Best city car 2024
City cars are the unsung heroes of the motoring world. We expect them to be as safe as larger cars, offer the latest technology, be cheap to run and affordable to buy. Oh, and they need to be stylish, because nobody wants to look unsexy in the city...
The fact that many achieve all of the above and be great to drive is remarkable. For less than £20,000, you can buy a small car with more tech than you could ever wish for, space for you and a few mates, solid safety credentials and running costs that'll make you think twice about catching the bus.
Today's batch of city cars have been joined by some electric upstarts, several of which have made our shortlist of the best urban runabouts. If you rarely venture out of the city and have access to a charging point, an electric car could be just the ticket.
Here are our favourite city cars you can buy right now.
Best city cars
The Picanto is one of Kia’s best-selling cars, and has won legions of fans over the years. Prices start from less than £14,000, yet all models come with five doors, electric windows and airbags all-round (although we’d go for the £14,500 ‘2’ spec, which adds air conditioning and alloy wheels). The Picanto comes with a 1.0-litre engine in either standard or turbocharged guise – we prefer the latter – and you can get an automated manual gearbox if you prefer. The boot is a passable 255 litres, swelling to more than 1000 litres with the rear seats folded, and the Picanto is a stable, solid-feeling and straightforward car to drive. A seven-year warranty is an added bonus.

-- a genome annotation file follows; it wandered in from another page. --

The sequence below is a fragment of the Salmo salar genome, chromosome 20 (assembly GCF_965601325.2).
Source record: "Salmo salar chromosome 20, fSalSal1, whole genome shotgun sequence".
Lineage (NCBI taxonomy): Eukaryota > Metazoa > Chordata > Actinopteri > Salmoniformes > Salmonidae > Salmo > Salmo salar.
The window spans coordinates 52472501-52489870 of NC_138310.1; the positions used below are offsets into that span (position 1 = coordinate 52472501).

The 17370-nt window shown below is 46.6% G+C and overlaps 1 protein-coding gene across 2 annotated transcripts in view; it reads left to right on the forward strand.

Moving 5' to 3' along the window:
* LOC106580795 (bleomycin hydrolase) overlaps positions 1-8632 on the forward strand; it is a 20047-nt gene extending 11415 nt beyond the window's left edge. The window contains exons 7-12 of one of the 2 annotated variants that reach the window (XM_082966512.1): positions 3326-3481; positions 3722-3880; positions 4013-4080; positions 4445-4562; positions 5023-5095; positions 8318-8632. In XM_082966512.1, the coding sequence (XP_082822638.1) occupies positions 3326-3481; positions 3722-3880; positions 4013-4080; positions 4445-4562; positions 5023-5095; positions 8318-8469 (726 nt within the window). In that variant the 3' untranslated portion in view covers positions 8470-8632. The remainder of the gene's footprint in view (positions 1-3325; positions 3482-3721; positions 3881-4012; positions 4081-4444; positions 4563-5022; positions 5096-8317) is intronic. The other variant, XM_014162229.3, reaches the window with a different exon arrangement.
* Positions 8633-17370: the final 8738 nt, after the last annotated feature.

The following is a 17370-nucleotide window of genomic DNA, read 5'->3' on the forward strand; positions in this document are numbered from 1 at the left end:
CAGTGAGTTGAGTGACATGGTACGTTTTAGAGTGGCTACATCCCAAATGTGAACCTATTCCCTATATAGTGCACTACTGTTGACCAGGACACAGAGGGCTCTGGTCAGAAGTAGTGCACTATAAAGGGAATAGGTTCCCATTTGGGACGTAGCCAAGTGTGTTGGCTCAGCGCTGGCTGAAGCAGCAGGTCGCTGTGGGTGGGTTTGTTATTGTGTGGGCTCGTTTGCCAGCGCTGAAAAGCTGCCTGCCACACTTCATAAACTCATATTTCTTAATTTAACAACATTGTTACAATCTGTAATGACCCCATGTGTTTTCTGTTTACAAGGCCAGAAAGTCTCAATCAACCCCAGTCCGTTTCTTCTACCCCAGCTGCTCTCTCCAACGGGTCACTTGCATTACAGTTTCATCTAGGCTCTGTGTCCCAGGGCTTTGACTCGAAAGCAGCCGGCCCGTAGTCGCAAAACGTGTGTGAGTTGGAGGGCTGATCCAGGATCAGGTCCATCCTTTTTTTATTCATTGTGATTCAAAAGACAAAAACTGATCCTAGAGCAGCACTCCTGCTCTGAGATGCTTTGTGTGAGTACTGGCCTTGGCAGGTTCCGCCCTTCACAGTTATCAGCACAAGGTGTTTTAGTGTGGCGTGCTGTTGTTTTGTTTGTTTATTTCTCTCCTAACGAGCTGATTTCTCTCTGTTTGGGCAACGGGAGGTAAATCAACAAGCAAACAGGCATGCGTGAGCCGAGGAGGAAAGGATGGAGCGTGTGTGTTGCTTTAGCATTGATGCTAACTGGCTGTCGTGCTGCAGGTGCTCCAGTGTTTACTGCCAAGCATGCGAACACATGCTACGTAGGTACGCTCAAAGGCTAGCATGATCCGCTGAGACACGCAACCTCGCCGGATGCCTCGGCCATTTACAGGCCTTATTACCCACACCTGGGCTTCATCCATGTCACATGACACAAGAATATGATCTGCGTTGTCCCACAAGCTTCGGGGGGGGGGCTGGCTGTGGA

The VW Up is an ingenious machine designed from the ground up to be a city car. Small-capacity engines are carefully packaged beneath a short bonnet, leaving plenty of space left over for front and rear passengers, plus a 251-litre boot. It’s not the cheapest city car to buy, but it feels solid and robust enough to justify the premium prices. Some interesting trim lines come with a selection of snazzy styling features, too. Be quick, because Up production has ended, so once current stocks have run dry, the little VW will be no more.
Hyundai’s smallest car, the i10 is consistently responsible for some of its biggest sales figures. These days, Hyundai focuses on delivering value for money, rather than bargain-basement prices. The i10 thus isn’t the cheapest of city cars, but all models get air conditioning, alloy wheels, rear-view camera and an 8-inch touchscreen with Apple CarPlay and Android Auto connectivity as standard. The 1.0-litre engine is willing enough in the city, with an optional automatic gearbox for ultimate ease of use, while a larger 1.2 offers more power. Even more fun is the 100PS 1.0-litre turbo, which comes in sporty N Line grade. It turns the i10 into a micro-sized hot hatch, with the styling to match – both outside and in.